The four-month-long tussle between Indian women wrestlers and Wrestling Federation of India (WFI) chief and BJP MP Brij Bhushan Sharan Singh has reached the Supreme Court. On April 24, an SC bench led by Chief Justice of India D.Y. Chandrachud decided to examine the petition filed by seven women wrestlers against Mr. Singh alleging sexual harassment. Since then, the Delhi Police has registered two FIRs against Mr. Singh — one dealing separately with offences under the Protection of Children from Sexual Offences (POCSO) Act allegedly committed against a minor. Citing the same, the Court on May 4 closed the case saying the the wrestlers’ petition has served its purpose.
However, Delhi’s Jantar Mantar continues to see a burgeoning crowd of wrestlers, who are now receiving support from khap panchayats, farmer organisations, labour groups and student and women groups.
Wrestlers Vs WFI: What triggered the row?
On January 18, thirty Indian wrestlers including Sakshi Malik, Vinesh Phogat, Bajrang Punia, Ravi Dahiya, and others staged a silent sit-in protest at New Delhi’s Jantar Mantar against WFI president Brij Bhushan Sharan Singh, alleging that he and several coaches had sexually harassed many girls.
Speaking to ANI, 28-year-old Commonwealth Games gold-medallist Vinesh Phogat said, “Some coaches who are favourites of the federation misbehave with women coaches as well. They sexually harass girls. The WFI president has sexually harassed so many girls”. While Ms. Phogat clarified that she herself did not face this issue, she said she had received death threats at the behest of Mr. Singh.
Refuting any wrongdoing, Mr. Singh said that he “would hang himself if any such incident had happened”. Taking a jibe at the protesting wrestlers, he said they had not contested any national tournament after the Olympics. He added that the main issue of the protest was the new rules and regulations brought in by the WFI.
As no action was initiated against Mr. Singh, the wrestlers continued their protest at Jantar Mantar. Moreover, Olympians Bajrang Punia and Sakshi Malik alleged that the WFI was ‘harassing wrestlers through its arbitrary rules and regulations’. They also accused the WFI of interfering with their personal lives and failing to provide adequate coaching and medical support. Their demands included police investigation against Mr. Singh, his removal as WFI chief and disbanding of the WFI.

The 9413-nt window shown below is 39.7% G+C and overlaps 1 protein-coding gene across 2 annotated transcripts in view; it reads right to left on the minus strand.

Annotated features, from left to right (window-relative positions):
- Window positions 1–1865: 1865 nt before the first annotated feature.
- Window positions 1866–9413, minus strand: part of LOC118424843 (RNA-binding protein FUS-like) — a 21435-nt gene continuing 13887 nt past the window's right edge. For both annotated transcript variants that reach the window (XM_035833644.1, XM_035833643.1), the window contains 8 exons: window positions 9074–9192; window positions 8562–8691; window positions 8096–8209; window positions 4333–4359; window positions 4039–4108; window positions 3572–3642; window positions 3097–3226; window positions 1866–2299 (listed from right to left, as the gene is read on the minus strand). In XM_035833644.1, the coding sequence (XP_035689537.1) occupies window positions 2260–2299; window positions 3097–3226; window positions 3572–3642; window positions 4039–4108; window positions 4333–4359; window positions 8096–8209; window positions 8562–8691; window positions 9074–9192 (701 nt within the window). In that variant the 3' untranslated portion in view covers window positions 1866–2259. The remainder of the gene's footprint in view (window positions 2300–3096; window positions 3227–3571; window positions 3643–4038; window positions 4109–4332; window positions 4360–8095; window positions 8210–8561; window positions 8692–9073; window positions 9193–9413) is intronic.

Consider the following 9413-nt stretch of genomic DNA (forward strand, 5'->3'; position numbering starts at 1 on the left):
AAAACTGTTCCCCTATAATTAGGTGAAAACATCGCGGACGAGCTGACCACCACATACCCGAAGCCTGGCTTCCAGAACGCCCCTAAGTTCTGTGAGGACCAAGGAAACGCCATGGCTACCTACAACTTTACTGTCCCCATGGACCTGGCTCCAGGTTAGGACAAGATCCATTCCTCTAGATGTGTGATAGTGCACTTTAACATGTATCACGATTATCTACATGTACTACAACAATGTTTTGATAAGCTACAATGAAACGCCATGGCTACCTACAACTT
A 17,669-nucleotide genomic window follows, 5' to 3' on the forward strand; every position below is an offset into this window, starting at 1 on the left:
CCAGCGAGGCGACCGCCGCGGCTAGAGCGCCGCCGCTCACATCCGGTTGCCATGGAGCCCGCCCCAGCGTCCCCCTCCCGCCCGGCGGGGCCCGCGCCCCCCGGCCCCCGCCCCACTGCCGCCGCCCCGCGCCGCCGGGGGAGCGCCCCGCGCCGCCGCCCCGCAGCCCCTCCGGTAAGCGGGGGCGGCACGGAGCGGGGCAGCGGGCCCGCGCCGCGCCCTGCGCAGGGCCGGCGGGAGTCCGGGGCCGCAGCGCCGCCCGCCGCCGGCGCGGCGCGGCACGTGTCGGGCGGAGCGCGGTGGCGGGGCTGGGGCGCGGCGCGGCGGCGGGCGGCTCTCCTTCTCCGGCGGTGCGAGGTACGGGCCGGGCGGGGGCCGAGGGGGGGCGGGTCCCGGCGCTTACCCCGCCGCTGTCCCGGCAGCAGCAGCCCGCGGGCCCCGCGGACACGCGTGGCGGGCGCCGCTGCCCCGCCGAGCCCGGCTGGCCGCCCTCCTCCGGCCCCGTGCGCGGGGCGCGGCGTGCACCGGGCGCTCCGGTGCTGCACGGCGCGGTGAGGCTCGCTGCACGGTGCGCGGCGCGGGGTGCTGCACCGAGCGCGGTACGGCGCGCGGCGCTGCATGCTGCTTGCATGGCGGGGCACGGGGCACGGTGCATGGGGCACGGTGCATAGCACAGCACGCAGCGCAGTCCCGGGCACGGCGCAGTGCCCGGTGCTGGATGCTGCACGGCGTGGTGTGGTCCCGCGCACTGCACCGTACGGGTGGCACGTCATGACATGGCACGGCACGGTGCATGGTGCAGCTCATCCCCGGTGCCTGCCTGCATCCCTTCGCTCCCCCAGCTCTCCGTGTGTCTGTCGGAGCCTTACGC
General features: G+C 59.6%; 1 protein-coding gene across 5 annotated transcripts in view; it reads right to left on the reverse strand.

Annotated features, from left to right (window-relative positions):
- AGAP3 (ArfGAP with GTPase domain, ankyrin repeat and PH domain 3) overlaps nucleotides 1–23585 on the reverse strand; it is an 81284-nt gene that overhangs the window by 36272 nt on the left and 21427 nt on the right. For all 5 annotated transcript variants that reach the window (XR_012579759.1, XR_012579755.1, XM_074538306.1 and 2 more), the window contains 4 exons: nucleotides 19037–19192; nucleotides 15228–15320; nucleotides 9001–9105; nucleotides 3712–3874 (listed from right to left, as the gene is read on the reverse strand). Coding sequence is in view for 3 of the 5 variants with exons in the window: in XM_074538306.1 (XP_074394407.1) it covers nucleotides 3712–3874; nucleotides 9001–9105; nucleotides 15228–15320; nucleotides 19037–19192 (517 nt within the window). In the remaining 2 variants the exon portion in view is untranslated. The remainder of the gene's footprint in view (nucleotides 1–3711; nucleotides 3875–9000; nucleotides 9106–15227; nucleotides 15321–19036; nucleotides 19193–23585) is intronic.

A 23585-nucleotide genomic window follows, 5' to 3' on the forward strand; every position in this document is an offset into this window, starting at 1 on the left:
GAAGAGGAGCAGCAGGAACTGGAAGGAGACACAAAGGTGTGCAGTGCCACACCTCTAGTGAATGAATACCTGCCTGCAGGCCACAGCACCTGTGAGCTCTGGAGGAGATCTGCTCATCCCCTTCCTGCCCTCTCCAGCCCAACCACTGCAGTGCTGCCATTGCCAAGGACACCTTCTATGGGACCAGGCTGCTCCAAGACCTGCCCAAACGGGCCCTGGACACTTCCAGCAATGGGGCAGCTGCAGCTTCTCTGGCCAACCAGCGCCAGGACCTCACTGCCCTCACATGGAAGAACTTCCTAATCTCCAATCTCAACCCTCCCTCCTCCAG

With the protest gaining media attention and the support of several Opposition parties, on January 19, the Sports Ministry sought an explanation from WFI within seventy-two hours regarding the allegations. The Ministry also cancelled the Women National Wrestling Coaching camp, scheduled for January 18, as the wrestlers remained adamant in their demand for disbanding the WFI immediately.
The Centre’s response
On January 19, a meeting was held between government officials and the protesting wrestlers to iron out the issues, followed by a meeting with Union Sports Minster Anurag Thakur.
After a second meeting between the wrestlers and Mr. Thakur on January 20, protests were called off with the assurance that the Centre will form an oversight committee to investigate the allegations against Mr. Singh. On January 21, the Sports Ministry suspended WFI’s assistant secretary Vinod Tomar to ensure proper functioning of WFI, halted WFI’s ongoing activities with immediate effect and asked Mr. Singh to step aside till the month-long investigation was completed.
On January 23, a six-member committee headed by boxing champion M C Mary Kom was constituted to investigate the charges against Mr. Singh and manage the day-to-day affairs of the WFI. Besides Ms. Kom, the committee comprised former wrestler Yogeshwar Dutt, ex-badminton player Trupti Murgunde, ex-TOPS CEO Capt Rajagopalan, SAI executive director Radhica Sreeman and ex-wrestler Babita Phogat.
Later in court, appearing for the Delhi Police, Solicitor General Tushar Mehta said about the FIR filed agaisnt Mr. Singh: “We are doing our best. It will be a completely independent and impartial investigation. There is no reason for the petitioners to come here (apex court at every stage). That will not serve the ends of justice” .
Oversight committee probe into Brij Bhushan Sharan Singh
After a two-week tenure extension, the committee filed its final report on April 5. On February 28, Mr. Singh appeared before the committee for questioning as part of the inquiry.